FACT:  Care to quantify that in gigahertz?  What exactly does "brain power" even mean?  Nowhere in the scientific literature can you find reference to "brain power" or any statement claiming that younger drinkers can lose a certain percentage of it.   The above statement, which can be found on the MADD website, represents a gross misinterpretation of sophisticated research. It dangerously oversimplifies the conclusions made by many neuroscientists who research the effects of alcohol on the adolescent brain. Their research, all performed on laboratory rats, clearly demonstrates a connection between alcohol abuse and detriments to the developing brain, especially in terms of memory storage and processing.   It does not make any assertions about percent loss of "brain power."  (Choose Responsibility, 2011)  Besides, the studies looked at alcohol abuse rather than moderate use, and excessive drinking is harmful to the brain (and other organs) at any age.

MYTH:  Alcohol is the Devil's water.  How dare you attempt to cause our children to stumble--Jesus says you deserve to have a millstone around your neck and be thrown into the sea!

FACT:  We shouldn't even dignify that with a response, but we will note that according to the best-accepted translations of the Bible, Jesus is reported to have turned water into wine.  Also, there are more positive references to alcohol in the Bible than negative ones, and nearly all negative ones are concerned with the abuse of alcohol rather than mere use.   Finally, we are talking about 18-20 year olds, who are adults, not children.  And it is highly unlikely that Jesus of Nazareth would have supported such an illberal and pharisaical law as the 21 drinking age.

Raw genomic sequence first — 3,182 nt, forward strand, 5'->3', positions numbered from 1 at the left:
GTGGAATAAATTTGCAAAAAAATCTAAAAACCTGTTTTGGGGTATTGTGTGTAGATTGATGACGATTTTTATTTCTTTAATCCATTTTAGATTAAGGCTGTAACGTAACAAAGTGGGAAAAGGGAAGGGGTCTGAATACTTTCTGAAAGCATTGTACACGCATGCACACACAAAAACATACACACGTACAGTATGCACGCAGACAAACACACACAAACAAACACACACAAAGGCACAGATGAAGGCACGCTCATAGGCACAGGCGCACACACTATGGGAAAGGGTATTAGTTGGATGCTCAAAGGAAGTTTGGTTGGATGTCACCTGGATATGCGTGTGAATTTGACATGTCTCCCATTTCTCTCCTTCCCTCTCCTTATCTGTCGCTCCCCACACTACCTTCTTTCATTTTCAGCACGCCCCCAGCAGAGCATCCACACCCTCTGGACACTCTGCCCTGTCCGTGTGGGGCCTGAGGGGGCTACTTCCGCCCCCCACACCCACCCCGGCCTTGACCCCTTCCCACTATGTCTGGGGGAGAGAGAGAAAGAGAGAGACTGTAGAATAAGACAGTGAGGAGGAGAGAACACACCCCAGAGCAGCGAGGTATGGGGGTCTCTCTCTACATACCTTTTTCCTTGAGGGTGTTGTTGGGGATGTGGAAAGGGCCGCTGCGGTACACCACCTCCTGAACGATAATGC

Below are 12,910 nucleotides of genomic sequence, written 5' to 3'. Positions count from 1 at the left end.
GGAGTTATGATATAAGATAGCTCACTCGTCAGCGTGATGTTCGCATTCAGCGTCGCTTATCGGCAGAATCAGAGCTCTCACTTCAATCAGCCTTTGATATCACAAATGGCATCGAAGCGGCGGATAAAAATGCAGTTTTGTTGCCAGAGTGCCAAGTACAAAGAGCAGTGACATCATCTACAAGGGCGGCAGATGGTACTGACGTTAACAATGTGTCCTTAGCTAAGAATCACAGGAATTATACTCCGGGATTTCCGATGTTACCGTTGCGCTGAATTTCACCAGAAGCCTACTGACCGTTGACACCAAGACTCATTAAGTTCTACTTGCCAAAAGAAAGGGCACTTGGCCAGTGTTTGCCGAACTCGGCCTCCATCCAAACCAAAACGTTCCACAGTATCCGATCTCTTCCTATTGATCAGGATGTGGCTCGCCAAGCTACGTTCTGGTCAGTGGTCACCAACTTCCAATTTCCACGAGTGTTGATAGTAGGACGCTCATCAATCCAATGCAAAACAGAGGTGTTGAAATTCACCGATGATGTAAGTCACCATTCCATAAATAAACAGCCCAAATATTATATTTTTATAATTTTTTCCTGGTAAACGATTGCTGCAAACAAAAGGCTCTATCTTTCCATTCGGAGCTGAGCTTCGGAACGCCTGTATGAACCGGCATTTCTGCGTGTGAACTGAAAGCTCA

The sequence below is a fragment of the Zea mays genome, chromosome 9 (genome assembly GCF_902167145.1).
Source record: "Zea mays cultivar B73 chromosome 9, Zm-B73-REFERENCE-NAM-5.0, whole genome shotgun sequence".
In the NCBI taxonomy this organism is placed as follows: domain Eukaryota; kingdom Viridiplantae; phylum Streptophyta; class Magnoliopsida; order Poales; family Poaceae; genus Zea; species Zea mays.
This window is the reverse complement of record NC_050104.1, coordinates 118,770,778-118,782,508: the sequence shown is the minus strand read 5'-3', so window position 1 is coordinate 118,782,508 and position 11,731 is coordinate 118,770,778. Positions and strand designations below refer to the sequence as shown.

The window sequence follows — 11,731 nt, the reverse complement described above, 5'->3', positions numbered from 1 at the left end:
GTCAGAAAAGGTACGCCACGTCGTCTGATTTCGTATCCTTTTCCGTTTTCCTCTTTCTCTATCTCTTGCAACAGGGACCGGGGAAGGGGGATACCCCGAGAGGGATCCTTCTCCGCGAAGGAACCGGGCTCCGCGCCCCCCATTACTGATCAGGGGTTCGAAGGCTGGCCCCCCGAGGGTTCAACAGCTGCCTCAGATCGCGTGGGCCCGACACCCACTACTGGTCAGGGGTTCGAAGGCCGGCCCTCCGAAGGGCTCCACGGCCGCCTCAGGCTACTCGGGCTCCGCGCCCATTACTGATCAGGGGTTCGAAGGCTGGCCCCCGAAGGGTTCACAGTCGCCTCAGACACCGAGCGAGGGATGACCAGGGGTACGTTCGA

MYTH:  The 21 drinking age actually keeps people under 21 from consuming alcohol.

FACT:  The drinking age has been an epic failure in preventing excessive alcohol use among people under 21.  Nearly 90% of the population will drink at least occasionally before reaching age 21, a number that has not changed very much since the 1970s and early 1980s when the drinking age was 18 in most states.  While it is true that fewer teens and young adults are drinking today, and are doing so less frequently, it appears that the more they do when they do.  To cite an alarming statistic from the neo-temperance Center on Alcohol Marketing and Youth, a whopping 96% of the alcohol drunk by 15-20 year-olds is consumed when the drinker is having five or more drinks at a time (Institute of Medicine, 2003).  Also, between 1993 and 2001, 18-20 year-olds showed the largest increase in the number of "binge" drinking episodes compared to other age groups (Wechsler, 2002).  In addition, alcohol poisoning deaths (a good indicator of trends in truly dangerous drinking) among 18-20 year olds have more than doubled since 1998.  The effects of Prohibition come to mind.